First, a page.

CROWN POINT — As she approached her front door on the night of March 20, 1984, a woman felt a gun pressed into the back of her head.
She and another woman who had been with her then were forced inside the home in the 2000 block of East 39th Avenue by three unknown men, according to court records.
Upon entering the Hobart residence, the group of men found a third female, raping each at gunpoint. No suspects were charged at the time.
For three decades, the evidence — the women’s rape kits — sat, gathering dust until May 1, 2018, when they were forwarded to the state crime lab for review, records state.
On Jan. 18, 2019, DNA from one of the unearthed kits returned the name of Joel Williams Jr., a convicted felon, tying him to the 35-year-old crime.
Williams’ arrest is one of many made during the past year following a commitment by the prosecutor’s office to test all non-anonymous rape kits backlogged in Lake County.
In 2017, a statewide audit revealed nearly 5,000 untested kits across Indiana, with 238 of those in Lake County.
“It’s a nationwide problem with hundreds of thousands of kits across the country untested,” Deputy Prosecutor Nadia Wardrip said. “We knew that before the report came out.”
Wardrip said the audit served as an opportunity to revamp how crimes involving sex offenses or intimate partner violence are prosecuted by the county, leading to the creation of the Special Victims Unit.
The all-female, four-member team is composed of Wardrip and fellow Deputy Prosecutors Maryam Afshar, Infinity Baulos and Jessica Arnold, with each representing one of the four felony courtrooms.
Since forming, the SVU handles all reports of crimes involving sex offenses or intimate partner violence before charges are filed until the final resolution. The process removes discretion from police on whether the case has sufficient evidence for prosecution, creating department-wide consistency.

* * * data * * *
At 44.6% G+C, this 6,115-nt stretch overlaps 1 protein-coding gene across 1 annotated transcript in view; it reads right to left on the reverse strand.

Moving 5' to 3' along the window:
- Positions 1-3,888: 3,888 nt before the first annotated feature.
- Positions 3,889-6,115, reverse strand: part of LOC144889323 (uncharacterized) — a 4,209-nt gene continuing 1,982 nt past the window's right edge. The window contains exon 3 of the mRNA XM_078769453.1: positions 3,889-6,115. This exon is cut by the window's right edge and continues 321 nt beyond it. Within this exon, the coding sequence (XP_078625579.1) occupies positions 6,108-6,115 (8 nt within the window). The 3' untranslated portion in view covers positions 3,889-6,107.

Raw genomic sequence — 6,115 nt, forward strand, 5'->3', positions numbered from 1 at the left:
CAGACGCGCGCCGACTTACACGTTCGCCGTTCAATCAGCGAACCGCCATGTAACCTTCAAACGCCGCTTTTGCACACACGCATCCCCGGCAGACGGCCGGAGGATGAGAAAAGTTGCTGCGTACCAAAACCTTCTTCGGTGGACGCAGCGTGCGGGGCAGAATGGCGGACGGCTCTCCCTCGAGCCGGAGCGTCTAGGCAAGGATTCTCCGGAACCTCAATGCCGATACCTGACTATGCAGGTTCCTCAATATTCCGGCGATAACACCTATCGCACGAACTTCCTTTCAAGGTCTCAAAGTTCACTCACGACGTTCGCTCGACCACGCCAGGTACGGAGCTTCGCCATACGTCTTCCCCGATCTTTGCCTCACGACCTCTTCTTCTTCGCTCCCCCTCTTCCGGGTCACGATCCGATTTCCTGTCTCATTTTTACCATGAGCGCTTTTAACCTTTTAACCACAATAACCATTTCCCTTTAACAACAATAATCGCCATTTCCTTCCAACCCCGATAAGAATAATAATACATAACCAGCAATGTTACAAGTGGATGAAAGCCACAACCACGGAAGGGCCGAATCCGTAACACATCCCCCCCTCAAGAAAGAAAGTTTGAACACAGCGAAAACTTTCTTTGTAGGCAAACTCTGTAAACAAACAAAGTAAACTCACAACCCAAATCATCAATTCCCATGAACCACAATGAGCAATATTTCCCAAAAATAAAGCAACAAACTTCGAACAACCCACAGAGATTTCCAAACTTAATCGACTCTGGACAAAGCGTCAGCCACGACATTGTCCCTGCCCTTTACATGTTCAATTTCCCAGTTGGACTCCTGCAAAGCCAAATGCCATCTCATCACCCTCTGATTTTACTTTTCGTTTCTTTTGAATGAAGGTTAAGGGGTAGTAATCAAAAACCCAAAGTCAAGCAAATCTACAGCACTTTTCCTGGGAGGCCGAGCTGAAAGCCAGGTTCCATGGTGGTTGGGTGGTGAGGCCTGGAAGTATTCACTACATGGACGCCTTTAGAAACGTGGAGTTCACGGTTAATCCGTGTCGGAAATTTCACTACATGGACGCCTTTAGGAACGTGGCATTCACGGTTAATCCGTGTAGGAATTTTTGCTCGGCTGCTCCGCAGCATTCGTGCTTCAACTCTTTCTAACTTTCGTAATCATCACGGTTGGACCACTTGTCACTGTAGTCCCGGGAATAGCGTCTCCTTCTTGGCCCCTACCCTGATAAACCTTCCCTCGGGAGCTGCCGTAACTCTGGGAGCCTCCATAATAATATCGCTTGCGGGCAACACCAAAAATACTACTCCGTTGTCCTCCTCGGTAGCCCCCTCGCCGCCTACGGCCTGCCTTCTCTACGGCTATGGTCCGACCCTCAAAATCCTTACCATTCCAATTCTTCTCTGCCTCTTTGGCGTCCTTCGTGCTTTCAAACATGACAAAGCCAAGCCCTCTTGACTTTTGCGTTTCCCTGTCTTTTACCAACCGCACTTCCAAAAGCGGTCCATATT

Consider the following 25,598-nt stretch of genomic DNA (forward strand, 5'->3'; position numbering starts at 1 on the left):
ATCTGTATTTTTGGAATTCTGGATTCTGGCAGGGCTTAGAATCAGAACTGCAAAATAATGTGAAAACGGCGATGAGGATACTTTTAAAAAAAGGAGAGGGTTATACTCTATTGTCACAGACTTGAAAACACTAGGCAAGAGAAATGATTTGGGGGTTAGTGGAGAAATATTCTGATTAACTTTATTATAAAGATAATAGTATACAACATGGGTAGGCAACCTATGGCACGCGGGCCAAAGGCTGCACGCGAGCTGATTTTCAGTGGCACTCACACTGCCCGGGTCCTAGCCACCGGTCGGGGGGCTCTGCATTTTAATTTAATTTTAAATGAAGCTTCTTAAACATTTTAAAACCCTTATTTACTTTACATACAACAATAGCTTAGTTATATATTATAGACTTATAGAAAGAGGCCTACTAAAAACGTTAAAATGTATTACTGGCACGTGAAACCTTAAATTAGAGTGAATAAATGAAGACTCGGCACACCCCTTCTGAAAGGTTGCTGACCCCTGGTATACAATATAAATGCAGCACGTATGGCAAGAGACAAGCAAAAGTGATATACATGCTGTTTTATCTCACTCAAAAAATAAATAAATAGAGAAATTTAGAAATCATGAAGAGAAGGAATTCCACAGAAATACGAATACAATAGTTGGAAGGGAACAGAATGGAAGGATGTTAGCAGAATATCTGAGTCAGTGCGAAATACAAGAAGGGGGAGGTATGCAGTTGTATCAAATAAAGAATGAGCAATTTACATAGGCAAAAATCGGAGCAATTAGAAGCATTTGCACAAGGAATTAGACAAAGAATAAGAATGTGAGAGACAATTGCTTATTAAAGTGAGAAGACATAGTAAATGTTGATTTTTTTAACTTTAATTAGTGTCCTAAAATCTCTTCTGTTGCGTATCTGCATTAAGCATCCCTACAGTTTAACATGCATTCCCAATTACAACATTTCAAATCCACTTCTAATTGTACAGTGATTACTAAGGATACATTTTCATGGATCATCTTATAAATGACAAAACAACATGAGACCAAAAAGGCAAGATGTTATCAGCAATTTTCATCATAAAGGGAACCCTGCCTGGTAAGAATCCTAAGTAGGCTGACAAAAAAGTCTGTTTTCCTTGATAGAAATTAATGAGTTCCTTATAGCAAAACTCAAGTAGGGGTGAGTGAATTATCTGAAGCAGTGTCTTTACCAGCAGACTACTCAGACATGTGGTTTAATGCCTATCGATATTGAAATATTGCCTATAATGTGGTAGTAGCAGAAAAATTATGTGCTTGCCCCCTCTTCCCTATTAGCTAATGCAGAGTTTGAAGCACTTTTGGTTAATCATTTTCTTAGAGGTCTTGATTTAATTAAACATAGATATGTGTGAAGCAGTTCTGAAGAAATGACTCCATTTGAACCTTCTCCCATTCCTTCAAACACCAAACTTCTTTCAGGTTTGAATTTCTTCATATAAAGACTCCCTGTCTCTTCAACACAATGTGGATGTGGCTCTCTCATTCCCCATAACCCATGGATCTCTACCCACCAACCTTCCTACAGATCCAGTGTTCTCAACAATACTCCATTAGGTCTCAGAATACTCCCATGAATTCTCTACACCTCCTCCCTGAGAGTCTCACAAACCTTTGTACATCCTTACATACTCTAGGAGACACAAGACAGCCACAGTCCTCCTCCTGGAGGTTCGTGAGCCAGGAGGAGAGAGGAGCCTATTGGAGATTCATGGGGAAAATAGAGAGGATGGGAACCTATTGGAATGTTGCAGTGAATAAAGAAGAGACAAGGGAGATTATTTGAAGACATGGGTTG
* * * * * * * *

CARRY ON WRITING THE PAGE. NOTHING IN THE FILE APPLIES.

If a rape kit is done, police must collect it from the medical facility within 72 hours and then forward it to Indiana State Police within 30 days of pickup. Once finished, the information is presented to the SVU, whose members handle the case from that point and decide if charges are appropriate.
“We wanted to make sure that each and every one of these victims had an opportunity to have their case looked at,” Wardrip said. “Prior to this unit, prosecutors would change — the files could change hands. You have every prosecutor trying every type of case. But now, every case is handled by one of us. And that’s how we can get that uniformity.”
In the past year, they have sent all backlogged kits performed on or after Jan. 1, 2008, to the state crime lab, Wardrip said. Nearly all of them have been tested, with some of the completed kits already being prosecuted by members of the SVU.
Recent cases — each involving a victim reporting that she/he was raped by a stranger — have ended in arrests after the associated kit returned a DNA match with a person in the FBI’s Combined DNA Index System (CODIS), a nationwide database of DNA profiles that includes samples taken from all people arrested in Indiana on felony offenses.
Just before Williams, 53, of Gary, was taken into custody in March, police arrested 27-year-old Christopher R. Bias, of Hammond and East Chicago, on Feb. 25 after DNA tied him to a rape that occurred in August 2018, according to court records.